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עמוד בית
Fri, 01.12.23

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December 2019
Nili Greenberg PhD, Rafael S. Carel MD DrPH, Jonathan Dubnov MD MPH, Estela Derazne MSc and Boris A. Portnov PhD DSc

Background: Asthma is a common respiratory disease, which is linked to air pollution. However, little is known about the effect of specific air pollution sources on asthma occurrence.

Objective: To assess individual asthma risk in three urban areas in Israel characterized by different primary sources of air pollution: predominantly traffic-related air pollution (Tel Aviv) or predominantly industrial air pollution (Haifa bay area and Hadera). 

Methods: The medical records of 13,875, 16- 19-year-old males, who lived in the affected urban areas prior to their army recruitment and who underwent standard pre-military health examinations during 2012–2014, were examined. Nonparametric tests were applied to compare asthma prevalence, and binary logistic regressions were used to assess the asthma risk attributed to the residential locations of the subjects, controlling for confounders, such as socio-demographic status, body mass index, cognitive abilities, and education.

Results: The asthma rate among young males residing in Tel Aviv was 8.76%, compared to 6.96% in the Haifa bay area and 6.09% in Hadera. However, no statistically significant differences in asthma risk among the three urban areas was found in controlled logistic regressions (P > 0.20). This finding indicates that exposure to both industrial- and traffic-related air pollution is associated with asthma prevalence.

Conclusions: Both industrial- and traffic-related air pollution have a negative effect on asthma risk in young males. Studies evaluating the association between asthma risk and specific air pollutants (e.g., sulfur dioxide, particulate matter, and nitrogen dioxide) are needed to ascertain the effects of individual air pollutants on asthma occurrence. 


September 2019
Anath A. Flugelman MD MPH, Jonathan Dubnov MD MPH, Lila Jacob PhD, Nili Stein MPH, Sonia Habib MD MPH and Shmuel Rishpon MD MPH

Background: Cryptosporidium is a major threat to water supplies worldwide. Various biases and obstacles in case identification are recognized. In Israel, Cryptosporidiosis was included among notifiable diseases in 2001 in order to determine the burden of parasite-inflicted morbidity and to justify budgeting a central drinking water filtration plant.

Objective: To summarize the epidemiologic features of 14 years of Cryptosporidium surveillance and to assess the effects of advanced water purification treatment on the burden of disease.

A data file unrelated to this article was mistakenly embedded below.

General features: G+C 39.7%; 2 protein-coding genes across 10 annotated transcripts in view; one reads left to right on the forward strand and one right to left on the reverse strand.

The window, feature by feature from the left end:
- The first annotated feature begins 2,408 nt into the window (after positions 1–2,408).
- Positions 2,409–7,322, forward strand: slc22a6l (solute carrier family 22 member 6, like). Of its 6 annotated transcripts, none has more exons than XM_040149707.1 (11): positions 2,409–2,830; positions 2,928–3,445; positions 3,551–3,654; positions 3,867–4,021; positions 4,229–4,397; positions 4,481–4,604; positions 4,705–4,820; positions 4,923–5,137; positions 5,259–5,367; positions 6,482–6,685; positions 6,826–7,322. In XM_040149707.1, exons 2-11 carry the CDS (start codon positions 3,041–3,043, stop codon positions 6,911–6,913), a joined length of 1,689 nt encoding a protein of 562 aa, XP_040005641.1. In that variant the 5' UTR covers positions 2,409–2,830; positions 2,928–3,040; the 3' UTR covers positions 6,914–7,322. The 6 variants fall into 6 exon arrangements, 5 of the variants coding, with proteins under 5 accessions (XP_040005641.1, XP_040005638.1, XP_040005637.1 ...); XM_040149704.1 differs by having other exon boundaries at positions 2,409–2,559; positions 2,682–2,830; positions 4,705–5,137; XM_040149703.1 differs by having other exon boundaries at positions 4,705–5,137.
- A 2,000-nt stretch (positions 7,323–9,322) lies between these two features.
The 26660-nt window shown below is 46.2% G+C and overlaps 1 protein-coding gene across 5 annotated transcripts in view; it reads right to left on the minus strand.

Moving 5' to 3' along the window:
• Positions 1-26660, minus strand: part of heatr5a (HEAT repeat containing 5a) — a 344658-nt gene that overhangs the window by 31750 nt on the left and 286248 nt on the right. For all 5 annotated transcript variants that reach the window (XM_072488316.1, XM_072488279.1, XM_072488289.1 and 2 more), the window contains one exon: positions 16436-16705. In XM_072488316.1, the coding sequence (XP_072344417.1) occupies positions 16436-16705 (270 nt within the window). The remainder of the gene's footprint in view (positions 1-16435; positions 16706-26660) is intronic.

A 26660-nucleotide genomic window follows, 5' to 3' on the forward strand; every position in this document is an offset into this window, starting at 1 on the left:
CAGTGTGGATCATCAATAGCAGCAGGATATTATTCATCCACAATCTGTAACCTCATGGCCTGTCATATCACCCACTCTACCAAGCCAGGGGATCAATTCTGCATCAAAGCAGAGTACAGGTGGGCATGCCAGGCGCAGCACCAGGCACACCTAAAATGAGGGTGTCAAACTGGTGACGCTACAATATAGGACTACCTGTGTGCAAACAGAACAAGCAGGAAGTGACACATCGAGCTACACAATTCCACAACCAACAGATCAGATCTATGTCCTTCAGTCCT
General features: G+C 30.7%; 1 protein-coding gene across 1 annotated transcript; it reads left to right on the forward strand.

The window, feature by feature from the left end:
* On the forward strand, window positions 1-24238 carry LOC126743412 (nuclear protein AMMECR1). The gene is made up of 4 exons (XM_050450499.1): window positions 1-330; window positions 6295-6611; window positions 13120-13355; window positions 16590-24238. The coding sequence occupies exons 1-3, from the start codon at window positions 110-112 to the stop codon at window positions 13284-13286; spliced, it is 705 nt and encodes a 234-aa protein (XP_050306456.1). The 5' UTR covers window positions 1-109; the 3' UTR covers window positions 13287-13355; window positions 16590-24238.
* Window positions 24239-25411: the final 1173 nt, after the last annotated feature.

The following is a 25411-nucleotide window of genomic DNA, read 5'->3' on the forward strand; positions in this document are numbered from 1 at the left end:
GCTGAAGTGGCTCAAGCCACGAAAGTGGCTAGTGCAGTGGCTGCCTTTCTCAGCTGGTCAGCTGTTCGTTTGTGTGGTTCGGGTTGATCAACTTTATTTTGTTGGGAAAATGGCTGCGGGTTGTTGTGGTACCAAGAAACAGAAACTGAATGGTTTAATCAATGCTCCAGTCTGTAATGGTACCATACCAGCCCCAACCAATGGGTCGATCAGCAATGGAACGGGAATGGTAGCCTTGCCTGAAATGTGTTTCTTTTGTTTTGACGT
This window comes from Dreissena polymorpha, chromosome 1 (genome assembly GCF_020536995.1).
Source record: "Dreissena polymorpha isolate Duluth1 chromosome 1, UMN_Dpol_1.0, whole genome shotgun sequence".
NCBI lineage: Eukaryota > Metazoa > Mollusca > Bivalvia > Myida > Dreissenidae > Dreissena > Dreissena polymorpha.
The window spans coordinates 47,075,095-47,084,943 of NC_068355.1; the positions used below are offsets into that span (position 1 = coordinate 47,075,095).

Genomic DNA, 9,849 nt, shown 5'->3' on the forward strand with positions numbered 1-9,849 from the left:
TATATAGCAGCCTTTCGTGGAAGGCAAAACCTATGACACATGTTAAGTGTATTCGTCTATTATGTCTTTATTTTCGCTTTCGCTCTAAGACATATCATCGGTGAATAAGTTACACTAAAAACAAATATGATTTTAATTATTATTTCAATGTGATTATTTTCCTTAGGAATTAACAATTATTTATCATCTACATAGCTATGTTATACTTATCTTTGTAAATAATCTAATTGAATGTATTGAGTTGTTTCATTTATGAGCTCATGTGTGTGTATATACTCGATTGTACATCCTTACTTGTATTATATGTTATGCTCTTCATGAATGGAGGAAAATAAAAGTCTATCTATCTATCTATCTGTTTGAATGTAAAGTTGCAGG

Methods: From 2001 to 2014, a passive surveillance system was used. Cases were identified based on microscopic detection in stool samples. Confirmed cases were reported electronically to the Israeli Ministry of Health. Overall rates as well as age, gender, ethnicity and specific annual incidence were calculated per 100,000 population in five age groups: 0–4, 5–14, 15–44, 45–64, > 65 years.

Results: A total of 522 Cryptosporidium cases were reported in all six public health districts. More cases were detected among Jews and among males, and mainly in young children, with a seasonal peak during summer. The Haifa sub-district reported 69% of the cases. Most were linked to an outbreak from the summer of 2008, which was attributed to recreational swimming pool activity. Cases decreased after installation of a central filtration plant in 2007.

Conclusions: As drinking water in Israel is treated to maximal international standards, the rationale for further inclusion of Cryptosporidium among mandatory notifiable diseases should be reconsidered. Future surveillance efforts should focus on timely detection of outbreaks using molecular high-throughput testing.

June 2010
J. Dubnov, W. Kassabri, B. Bisharat and S. Rishpon

Background: Health care workers bear the risk of both contracting influenza from patients and transmitting it to them. Although influenza vaccine is the most effective and safest public health measure against influenza and its complications, and despite recommendations that HCWs[1] should be vaccinated, influenza vaccination coverage among them remains low.

Objectives: To characterize influenza vaccination coverage and its determinants among employees in an Arab hospital in Israel.

Methods: An anonymous, self-administered questionnaire was distributed among employees involved in patient care in the winter of 2004–2005 at Nazareth Hospital in Israel. The questionnaire included items related to health demographic characteristics, health behaviors and attitudes, knowledge and attitude concerning influenza vaccination, and whether the respondent had received the influenza vaccine during the previous winter or any other winter.

Results: The overall rate of questionnaire return was 66%; 256 employees participated in the study. The immunization coverage rate was 16.4%, similar to that reported for other hospitals in Israel. Logistic regression analysis demonstrated a significant association only between influenza vaccination coverage and the presence of chronic illness and influenza vaccination in the past.

Conclusions: Influenza vaccination coverage among Nazareth Hospital health care workers was low. They did not view themselves as different to the general population with regard to vaccination. An intervention program was launched after the study period, aimed at increasing the knowledge on the efficacy and safety of the vaccine, stressing the importance of vaccinating HCWs, and administering the vaccine at the workplace. The program raised the vaccination coverage to 50%.

[1] HCWs = health care workers

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